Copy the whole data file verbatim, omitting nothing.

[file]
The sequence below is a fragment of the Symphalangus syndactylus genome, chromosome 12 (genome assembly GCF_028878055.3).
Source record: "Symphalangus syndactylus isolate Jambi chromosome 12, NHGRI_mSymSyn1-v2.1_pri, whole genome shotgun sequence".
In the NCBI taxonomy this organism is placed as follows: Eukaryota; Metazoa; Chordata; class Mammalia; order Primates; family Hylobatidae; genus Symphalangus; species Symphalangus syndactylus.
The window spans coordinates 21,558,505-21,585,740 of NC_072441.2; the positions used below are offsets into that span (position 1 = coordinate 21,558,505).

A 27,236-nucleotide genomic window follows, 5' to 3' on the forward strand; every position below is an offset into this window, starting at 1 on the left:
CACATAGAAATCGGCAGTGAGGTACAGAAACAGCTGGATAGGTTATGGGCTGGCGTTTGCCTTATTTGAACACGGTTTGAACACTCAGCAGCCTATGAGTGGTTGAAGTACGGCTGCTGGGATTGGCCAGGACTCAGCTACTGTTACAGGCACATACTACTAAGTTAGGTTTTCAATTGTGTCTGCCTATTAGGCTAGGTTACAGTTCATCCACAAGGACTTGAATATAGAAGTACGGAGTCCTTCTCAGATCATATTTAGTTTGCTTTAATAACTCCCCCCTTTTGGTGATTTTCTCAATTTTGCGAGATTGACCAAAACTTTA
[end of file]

The sequence below is a fragment of the Symphalangus syndactylus genome, chromosome 12 (genome assembly GCF_028878055.3).
Source record: "Symphalangus syndactylus isolate Jambi chromosome 12, NHGRI_mSymSyn1-v2.1_pri, whole genome shotgun sequence".
In the NCBI taxonomy this organism is placed as follows: Eukaryota; Metazoa; Chordata; class Mammalia; order Primates; family Hylobatidae; genus Symphalangus; species Symphalangus syndactylus.
The window spans coordinates 21,558,505-21,585,740 of NC_072441.2; the positions used below are offsets into that span (position 1 = coordinate 21,558,505).

A 27,236-nucleotide genomic window follows, 5' to 3' on the forward strand; every position below is an offset into this window, starting at 1 on the left:
CACATAGAAATCGGCAGTGAGGTACAGAAACAGCTGGATAGGTTATGGGCTGGCGTTTGCCTTATTTGAACACGGTTTGAACACTCAGCAGCCTATGAGTGGTTGAAGTACGGCTGCTGGGATTGGCCAGGACTCAGCTACTGTTACAGGCACATACTACTAAGTTAGGTTTTCAATTGTGTCTGCCTATTAGGCTAGGTTACAGTTCATCCACAAGGACTTGAATATAGAAGTACGGAGTCCTTCTCAGATCATATTTAGTTTGCTTTAATAACTCCCCCCTTTTGGTGATTTTCTCAATTTTGCGAGATTGACCAAAACTTTA